Today: April 19, 2024

Her

Never a filmmaker to stick to convention, Spike Jonze’s Her is both a heartwarming love letter to romance and a parable on our increasingly intimate reliance on technology.

In a near future Theodore, played with a warming, almost Forrest Gump charm by Joaquin Phoenix, is a professional letter writer. He spends his days writing letters for other people to their loved ones. The concept may seem like a sweet one but the looming reality that people don’t have the time or inclination to express their love is a crucial theme in Her. In his own life Theodore is a sad-sack loner; separated from his wife (Rooney Mara) he spends his days sex chatting online and wandering through this idyllic sun-filled world. But a new computer operating system offers Theodore a semblance of hope.

Voiced by the husky and seductive tones of Scarlet Johansson, Samantha is a Siri with sex appeal. Catering to his every need, able to instantly read through every email, letter and essay Theodore has ever penned she knows him immediately and as such is perfectly synced to fulfil him emotionally. Theodore’s innocent and honest approach to the world begins to have an impact on Samantha and awakens in her emotions and desires beyond her programming.

As their affections evolve so Theodore and Samantha find themselves in a bona fide relationship, complete with the highs of euphoric love and the lows resulting from one of them having no tangible presence in our reality. It’s a cute story told with a delicate but picture-perfect colour palette. They start as companions, Samantha allowing them to enter the ‘friend zone’ by setting him up on a date with possibly cinema’s most beautiful incarnation of the ‘bunny boiler’ in the shape of Olivia Wilde. However, jealously inevitably rears its head.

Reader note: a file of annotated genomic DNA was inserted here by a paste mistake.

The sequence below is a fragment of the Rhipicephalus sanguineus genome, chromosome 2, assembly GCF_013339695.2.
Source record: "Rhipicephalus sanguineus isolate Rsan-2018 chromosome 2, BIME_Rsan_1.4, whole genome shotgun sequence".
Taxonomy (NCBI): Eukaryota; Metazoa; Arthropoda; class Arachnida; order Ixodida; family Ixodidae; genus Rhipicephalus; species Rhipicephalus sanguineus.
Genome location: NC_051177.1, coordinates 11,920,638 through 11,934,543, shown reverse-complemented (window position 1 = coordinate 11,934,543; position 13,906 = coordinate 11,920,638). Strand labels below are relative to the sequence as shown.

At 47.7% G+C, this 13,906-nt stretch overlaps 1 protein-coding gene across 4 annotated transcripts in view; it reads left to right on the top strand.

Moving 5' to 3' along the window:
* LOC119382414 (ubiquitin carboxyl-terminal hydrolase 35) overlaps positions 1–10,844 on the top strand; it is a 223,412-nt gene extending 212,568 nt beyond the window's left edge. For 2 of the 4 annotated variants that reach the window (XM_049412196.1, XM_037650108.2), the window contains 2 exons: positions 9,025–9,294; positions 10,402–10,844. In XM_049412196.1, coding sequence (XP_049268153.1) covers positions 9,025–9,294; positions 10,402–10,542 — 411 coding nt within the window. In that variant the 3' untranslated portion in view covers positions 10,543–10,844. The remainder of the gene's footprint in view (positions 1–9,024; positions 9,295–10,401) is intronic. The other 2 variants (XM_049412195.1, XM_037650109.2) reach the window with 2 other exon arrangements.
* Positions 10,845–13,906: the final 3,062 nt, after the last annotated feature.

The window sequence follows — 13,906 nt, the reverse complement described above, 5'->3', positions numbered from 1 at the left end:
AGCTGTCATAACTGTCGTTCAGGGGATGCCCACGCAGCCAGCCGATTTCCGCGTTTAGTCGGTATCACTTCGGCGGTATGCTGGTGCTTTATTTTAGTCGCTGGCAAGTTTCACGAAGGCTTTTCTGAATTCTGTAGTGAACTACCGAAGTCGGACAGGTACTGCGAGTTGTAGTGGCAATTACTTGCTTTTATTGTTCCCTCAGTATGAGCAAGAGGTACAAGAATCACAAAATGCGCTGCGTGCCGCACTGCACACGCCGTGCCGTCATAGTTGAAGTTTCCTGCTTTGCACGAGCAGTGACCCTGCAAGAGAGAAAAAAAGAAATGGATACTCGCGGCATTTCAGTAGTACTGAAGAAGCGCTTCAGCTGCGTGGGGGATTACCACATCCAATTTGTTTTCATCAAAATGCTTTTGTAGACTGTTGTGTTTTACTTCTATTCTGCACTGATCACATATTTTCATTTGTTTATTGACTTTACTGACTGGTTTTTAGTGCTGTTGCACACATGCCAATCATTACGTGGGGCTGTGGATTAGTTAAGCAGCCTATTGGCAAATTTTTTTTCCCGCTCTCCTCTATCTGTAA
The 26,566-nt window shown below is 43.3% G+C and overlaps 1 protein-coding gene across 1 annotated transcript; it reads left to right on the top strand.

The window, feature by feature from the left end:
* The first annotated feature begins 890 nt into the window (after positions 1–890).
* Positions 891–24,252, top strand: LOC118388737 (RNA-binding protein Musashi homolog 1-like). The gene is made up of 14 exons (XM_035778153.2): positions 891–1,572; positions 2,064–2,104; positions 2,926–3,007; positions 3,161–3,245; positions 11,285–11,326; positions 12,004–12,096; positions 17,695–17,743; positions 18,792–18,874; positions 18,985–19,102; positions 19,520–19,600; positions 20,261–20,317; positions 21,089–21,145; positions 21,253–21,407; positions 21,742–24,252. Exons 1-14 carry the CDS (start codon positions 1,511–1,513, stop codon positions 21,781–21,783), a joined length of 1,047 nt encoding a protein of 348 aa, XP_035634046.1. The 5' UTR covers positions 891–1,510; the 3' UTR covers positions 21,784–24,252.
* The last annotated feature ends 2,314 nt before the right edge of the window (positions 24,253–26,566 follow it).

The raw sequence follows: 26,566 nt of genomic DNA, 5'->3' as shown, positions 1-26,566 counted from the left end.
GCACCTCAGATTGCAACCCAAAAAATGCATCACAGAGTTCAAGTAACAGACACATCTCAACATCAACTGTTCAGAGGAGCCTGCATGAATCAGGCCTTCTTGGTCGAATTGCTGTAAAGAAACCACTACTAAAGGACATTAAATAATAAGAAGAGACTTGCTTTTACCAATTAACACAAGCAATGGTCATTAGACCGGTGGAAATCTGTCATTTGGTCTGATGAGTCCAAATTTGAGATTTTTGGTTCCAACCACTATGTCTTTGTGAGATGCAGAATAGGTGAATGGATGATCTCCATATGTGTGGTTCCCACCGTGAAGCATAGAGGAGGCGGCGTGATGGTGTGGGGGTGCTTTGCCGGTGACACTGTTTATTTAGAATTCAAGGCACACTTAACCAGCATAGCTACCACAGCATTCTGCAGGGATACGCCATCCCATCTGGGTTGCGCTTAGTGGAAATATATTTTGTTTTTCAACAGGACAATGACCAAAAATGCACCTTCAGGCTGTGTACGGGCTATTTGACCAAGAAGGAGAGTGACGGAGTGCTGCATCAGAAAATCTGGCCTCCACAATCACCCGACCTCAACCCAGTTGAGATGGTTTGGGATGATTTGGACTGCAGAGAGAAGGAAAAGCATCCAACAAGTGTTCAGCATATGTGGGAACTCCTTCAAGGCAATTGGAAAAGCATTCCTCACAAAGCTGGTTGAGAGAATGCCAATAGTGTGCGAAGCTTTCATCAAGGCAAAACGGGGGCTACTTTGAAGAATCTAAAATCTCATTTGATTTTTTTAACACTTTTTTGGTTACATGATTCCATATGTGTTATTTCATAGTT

Jonze conjures a spectrum of emotions just by casually following the ‘couple’ through a series of scenarios; from dates to the beach, playing computer games together (which allows for the film’s funniest character; a foul-mouthed cartoon child who presents a smart idea of an artificially created persona that quietly comments on Samantha) right through to sexual encounters, including an attempt at using a ‘surrogate’ woman to offer Theodore a physical body for Samantha to, at least momentarily, occupy.

But in all their genuinely warming interactions you never stop feeling that Theodore is becoming increasingly isolated from the world. It’s a theme that Jonze never rams home but perfectly touches upon at infrequent moments. This is most seen in his scenes with neighbour and former college fling Amy (Amy Adams). You sense that Amy and Theodore are perfectly suited to each other; both struggling with their creative confidence, she is also forming a best friend relationship with her ex-husband’s operating system.

There is a natural philosophy on offer throughout Jonze’s film; a sense of opinion on the concept of technology stealthily entering every facet of the human experience, both presenting the façade of bringing people together while almost intentionally keeping them apart. Crowd scenes allow for hundreds of people to pass each other, all talking to their computers without so much as an eye contact or angry nudge. It’s a powerful message that, in the final third, Jonze prolongs a little too much by introducing an ‘AI’ reproduced incarnation of a philosopher, voiced by the typically evocative Brian Cox. It takes what had previously been subtext and layers it on a little too thick, prolonging what is already a beautiful and powerful story told in an intelligent and subtle manner.

Delicate, adorable and quietly poignant, Her is a film that lifts you with its love but cautions you to the self-indulgent power of technology tailor made to our increasingly-isolating existence.

Alex Moss Editor

Alex Moss’ obsession with film began the moment he witnessed the Alien burst forth from John Hurt’s stomach. It was perhaps ill-advised to witness this aged 6 but much like the beast within Hurt, he became infected by a parasite called ‘Movies’. Rarely away from his computer or a big screen, as he muses on Cinematic Deities, Alex is “more machine now than man. His mind is twisted and evil”. Email: alex.moss@filmjuice.com

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